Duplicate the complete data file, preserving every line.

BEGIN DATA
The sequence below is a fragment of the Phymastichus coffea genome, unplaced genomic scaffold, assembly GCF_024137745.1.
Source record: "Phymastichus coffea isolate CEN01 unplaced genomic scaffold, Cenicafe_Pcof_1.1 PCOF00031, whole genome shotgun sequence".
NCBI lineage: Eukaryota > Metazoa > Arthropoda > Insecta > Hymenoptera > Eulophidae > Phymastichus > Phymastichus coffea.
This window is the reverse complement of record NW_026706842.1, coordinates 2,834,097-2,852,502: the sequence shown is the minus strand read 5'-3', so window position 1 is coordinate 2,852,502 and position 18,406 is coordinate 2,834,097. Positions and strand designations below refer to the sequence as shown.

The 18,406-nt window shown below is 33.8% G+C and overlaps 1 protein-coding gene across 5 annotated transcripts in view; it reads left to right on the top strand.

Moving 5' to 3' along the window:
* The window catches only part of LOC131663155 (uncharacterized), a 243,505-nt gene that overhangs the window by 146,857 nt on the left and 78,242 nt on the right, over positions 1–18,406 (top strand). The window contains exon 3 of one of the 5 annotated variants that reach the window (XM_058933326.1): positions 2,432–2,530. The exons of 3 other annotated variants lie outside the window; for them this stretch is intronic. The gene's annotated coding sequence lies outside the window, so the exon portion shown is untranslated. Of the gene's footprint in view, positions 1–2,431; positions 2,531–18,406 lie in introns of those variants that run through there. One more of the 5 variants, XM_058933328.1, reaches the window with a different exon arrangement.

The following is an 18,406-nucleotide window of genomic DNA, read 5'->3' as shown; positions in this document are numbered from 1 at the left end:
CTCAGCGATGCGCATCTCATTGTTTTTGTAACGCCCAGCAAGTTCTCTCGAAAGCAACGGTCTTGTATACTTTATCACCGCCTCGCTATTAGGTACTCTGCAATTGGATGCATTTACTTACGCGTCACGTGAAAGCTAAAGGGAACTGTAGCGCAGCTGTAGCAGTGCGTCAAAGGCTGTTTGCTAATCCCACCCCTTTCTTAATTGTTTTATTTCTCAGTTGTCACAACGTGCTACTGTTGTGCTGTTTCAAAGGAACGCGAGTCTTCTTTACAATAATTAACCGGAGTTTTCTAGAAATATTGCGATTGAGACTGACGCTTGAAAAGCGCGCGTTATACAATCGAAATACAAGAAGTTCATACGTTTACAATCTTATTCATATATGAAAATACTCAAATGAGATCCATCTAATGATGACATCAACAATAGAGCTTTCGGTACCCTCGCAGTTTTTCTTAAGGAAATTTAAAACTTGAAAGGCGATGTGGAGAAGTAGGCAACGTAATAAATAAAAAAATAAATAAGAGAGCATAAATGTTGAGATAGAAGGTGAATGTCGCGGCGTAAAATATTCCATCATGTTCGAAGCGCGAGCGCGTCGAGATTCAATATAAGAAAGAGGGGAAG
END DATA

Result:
The sequence below is a fragment of the Phymastichus coffea genome, unplaced genomic scaffold, assembly GCF_024137745.1.
Source record: "Phymastichus coffea isolate CEN01 unplaced genomic scaffold, Cenicafe_Pcof_1.1 PCOF00031, whole genome shotgun sequence".
NCBI lineage: Eukaryota > Metazoa > Arthropoda > Insecta > Hymenoptera > Eulophidae > Phymastichus > Phymastichus coffea.
This window is the reverse complement of record NW_026706842.1, coordinates 2,834,097-2,852,502: the sequence shown is the minus strand read 5'-3', so window position 1 is coordinate 2,852,502 and position 18,406 is coordinate 2,834,097. Positions and strand designations below refer to the sequence as shown.

The 18,406-nt window shown below is 33.8% G+C and overlaps 1 protein-coding gene across 5 annotated transcripts in view; it reads left to right on the top strand.

Moving 5' to 3' along the window:
* The window catches only part of LOC131663155 (uncharacterized), a 243,505-nt gene that overhangs the window by 146,857 nt on the left and 78,242 nt on the right, over positions 1–18,406 (top strand). The window contains exon 3 of one of the 5 annotated variants that reach the window (XM_058933326.1): positions 2,432–2,530. The exons of 3 other annotated variants lie outside the window; for them this stretch is intronic. The gene's annotated coding sequence lies outside the window, so the exon portion shown is untranslated. Of the gene's footprint in view, positions 1–2,431; positions 2,531–18,406 lie in introns of those variants that run through there. One more of the 5 variants, XM_058933328.1, reaches the window with a different exon arrangement.

The following is an 18,406-nucleotide window of genomic DNA, read 5'->3' as shown; positions in this document are numbered from 1 at the left end:
CTCAGCGATGCGCATCTCATTGTTTTTGTAACGCCCAGCAAGTTCTCTCGAAAGCAACGGTCTTGTATACTTTATCACCGCCTCGCTATTAGGTACTCTGCAATTGGATGCATTTACTTACGCGTCACGTGAAAGCTAAAGGGAACTGTAGCGCAGCTGTAGCAGTGCGTCAAAGGCTGTTTGCTAATCCCACCCCTTTCTTAATTGTTTTATTTCTCAGTTGTCACAACGTGCTACTGTTGTGCTGTTTCAAAGGAACGCGAGTCTTCTTTACAATAATTAACCGGAGTTTTCTAGAAATATTGCGATTGAGACTGACGCTTGAAAAGCGCGCGTTATACAATCGAAATACAAGAAGTTCATACGTTTACAATCTTATTCATATATGAAAATACTCAAATGAGATCCATCTAATGATGACATCAACAATAGAGCTTTCGGTACCCTCGCAGTTTTTCTTAAGGAAATTTAAAACTTGAAAGGCGATGTGGAGAAGTAGGCAACGTAATAAATAAAAAAATAAATAAGAGAGCATAAATGTTGAGATAGAAGGTGAATGTCGCGGCGTAAAATATTCCATCATGTTCGAAGCGCGAGCGCGTCGAGATTCAATATAAGAAAGAGGGGAAG